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bitwise on float

 
 
Richard Heathfield
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      05-21-2007
[Not much snipping, I'm afraid - I prefer to snip when possible, but
here it seems unwise.]

Keith Thompson said:

> Richard Heathfield <(E-Mail Removed)> writes:
>> none said:
>>> Keith Thompson wrote:
>>>> Strictly speaking, storing a value in one member of a union and
>>>> reading another member is not permitted. In practice, it's likely
>>>> to work, and what you're doing is pretty much inherently
>>>> non-portable anyway.
>>>
>>> Sorry to hijack the thread, but this is precisely what I use unions
>>> for. If this is not allowed, then what is the point of unions?

>>
>> It *is* allowed - Keith is wrong about that, at least in C90. But its
>> effect is implementation-defined.

>
> I based my statement on the following in the C99 standard:


I won't argue about C99, specifically because I couldn't find wording in
the C99 Standard to match the C89 wording (as I hinted above, although
I actually said C90 when I should have said C89 - I only have a late
C89 draft). I'm sure of my ground ifF the final C90 Standard agrees
with the C89 draft.

>
> C99 6.7.2.1p14:
>
> The size of a union is sufficient to contain the largest of its
> members. The value of at most one of the members can be stored in
> a union object at any time. A pointer to a union object, suitably
> converted, points to each of its members (or if a member is a
> bitfield, then to the unit in which it resides), and vice versa.
>
> C90 6.5.2.1 has identical wording.
>
> I infer from the second sentence that the standard does not define the
> behavior of reading a union member other than the one last stored,


I won't even argue with /that/, but see below.

> except:
>
> C99 6.5.2.3p5:
>

<CIS wording snipped, at least!>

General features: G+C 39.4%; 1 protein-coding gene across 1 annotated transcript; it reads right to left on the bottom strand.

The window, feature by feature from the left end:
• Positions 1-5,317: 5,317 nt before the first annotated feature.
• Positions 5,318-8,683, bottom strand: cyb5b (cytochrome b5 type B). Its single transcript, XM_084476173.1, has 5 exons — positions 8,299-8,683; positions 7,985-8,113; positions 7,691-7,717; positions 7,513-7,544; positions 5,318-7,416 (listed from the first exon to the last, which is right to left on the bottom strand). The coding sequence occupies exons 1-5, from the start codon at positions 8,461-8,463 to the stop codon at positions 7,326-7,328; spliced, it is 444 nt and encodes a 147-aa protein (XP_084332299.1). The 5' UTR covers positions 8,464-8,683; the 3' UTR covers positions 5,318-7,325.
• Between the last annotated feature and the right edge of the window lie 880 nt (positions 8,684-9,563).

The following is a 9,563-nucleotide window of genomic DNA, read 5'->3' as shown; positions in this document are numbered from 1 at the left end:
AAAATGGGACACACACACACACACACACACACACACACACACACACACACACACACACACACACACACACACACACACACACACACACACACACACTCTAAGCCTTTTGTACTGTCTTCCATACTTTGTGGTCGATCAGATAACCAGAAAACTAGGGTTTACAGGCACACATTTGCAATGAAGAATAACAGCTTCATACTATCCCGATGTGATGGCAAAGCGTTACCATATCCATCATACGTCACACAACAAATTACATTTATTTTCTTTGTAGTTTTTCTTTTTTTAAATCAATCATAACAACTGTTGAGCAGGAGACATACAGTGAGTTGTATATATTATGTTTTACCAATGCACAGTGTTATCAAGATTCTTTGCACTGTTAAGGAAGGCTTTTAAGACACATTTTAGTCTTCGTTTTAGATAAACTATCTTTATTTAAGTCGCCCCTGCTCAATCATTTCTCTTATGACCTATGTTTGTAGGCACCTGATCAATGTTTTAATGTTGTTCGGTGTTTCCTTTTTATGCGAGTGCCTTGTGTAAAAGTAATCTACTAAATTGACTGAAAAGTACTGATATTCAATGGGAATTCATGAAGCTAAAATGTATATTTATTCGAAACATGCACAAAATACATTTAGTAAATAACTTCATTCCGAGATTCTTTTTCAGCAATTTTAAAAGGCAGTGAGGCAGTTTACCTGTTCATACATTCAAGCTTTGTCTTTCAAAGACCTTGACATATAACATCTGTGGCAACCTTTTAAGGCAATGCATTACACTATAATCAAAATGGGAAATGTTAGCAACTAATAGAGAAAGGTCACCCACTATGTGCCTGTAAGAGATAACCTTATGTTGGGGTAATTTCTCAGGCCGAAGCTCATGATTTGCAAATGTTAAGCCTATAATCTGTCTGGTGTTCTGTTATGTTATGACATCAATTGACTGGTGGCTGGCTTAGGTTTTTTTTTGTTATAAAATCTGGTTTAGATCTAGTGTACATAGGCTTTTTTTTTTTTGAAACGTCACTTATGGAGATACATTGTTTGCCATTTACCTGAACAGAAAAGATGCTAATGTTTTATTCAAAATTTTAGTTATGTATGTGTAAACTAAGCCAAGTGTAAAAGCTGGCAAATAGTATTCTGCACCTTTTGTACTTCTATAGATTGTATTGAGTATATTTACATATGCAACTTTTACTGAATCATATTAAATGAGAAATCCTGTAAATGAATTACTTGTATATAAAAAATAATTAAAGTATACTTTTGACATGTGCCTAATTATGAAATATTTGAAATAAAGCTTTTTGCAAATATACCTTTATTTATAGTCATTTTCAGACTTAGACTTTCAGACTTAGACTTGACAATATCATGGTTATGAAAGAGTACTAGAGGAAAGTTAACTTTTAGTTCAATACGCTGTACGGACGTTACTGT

>
> Chances are that you're right, and I'm missing something. Can you
> provide C&V?


Sure. Hang on...

"With one exception, if a member of a union object is accessed after
a value has been stored in a different member of the object, the
behavior is implementation-defined."

That's 3.3.2.3 in C89. So no, the Standard doesn't define the behaviour,
but it requires the /implementation/ to define the behaviour, and
that's not what we normally understand by "undefined", any more than
the value of CHAR_BIT is undefined.

Nevertheless, you can still prove me wrong if you can show... well, it's
hard to show an absence, isn't it? But if you say that the C89 late
draft wording cited above is missing from the C90 spec, I'll certainly
take your word for it.

--
Richard Heathfield
"Usenet is a strange place" - dmr 29/7/1999
http://www.cpax.org.uk
email: rjh at the above domain, - www.
 
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Keith Thompson
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      05-21-2007
Richard Heathfield <(E-Mail Removed)> writes:
> [Not much snipping, I'm afraid - I prefer to snip when possible, but
> here it seems unwise.]
>
> Keith Thompson said:
>
>> Richard Heathfield <(E-Mail Removed)> writes:
>>> none said:
>>>> Keith Thompson wrote:
>>>>> Strictly speaking, storing a value in one member of a union and
>>>>> reading another member is not permitted. In practice, it's likely
>>>>> to work, and what you're doing is pretty much inherently
>>>>> non-portable anyway.
>>>>
>>>> Sorry to hijack the thread, but this is precisely what I use unions
>>>> for. If this is not allowed, then what is the point of unions?
>>>
>>> It *is* allowed - Keith is wrong about that, at least in C90. But its
>>> effect is implementation-defined.

>>
>> I based my statement on the following in the C99 standard:

>
> I won't argue about C99, specifically because I couldn't find wording in
> the C99 Standard to match the C89 wording (as I hinted above, although
> I actually said C90 when I should have said C89 - I only have a late
> C89 draft). I'm sure of my ground ifF the final C90 Standard agrees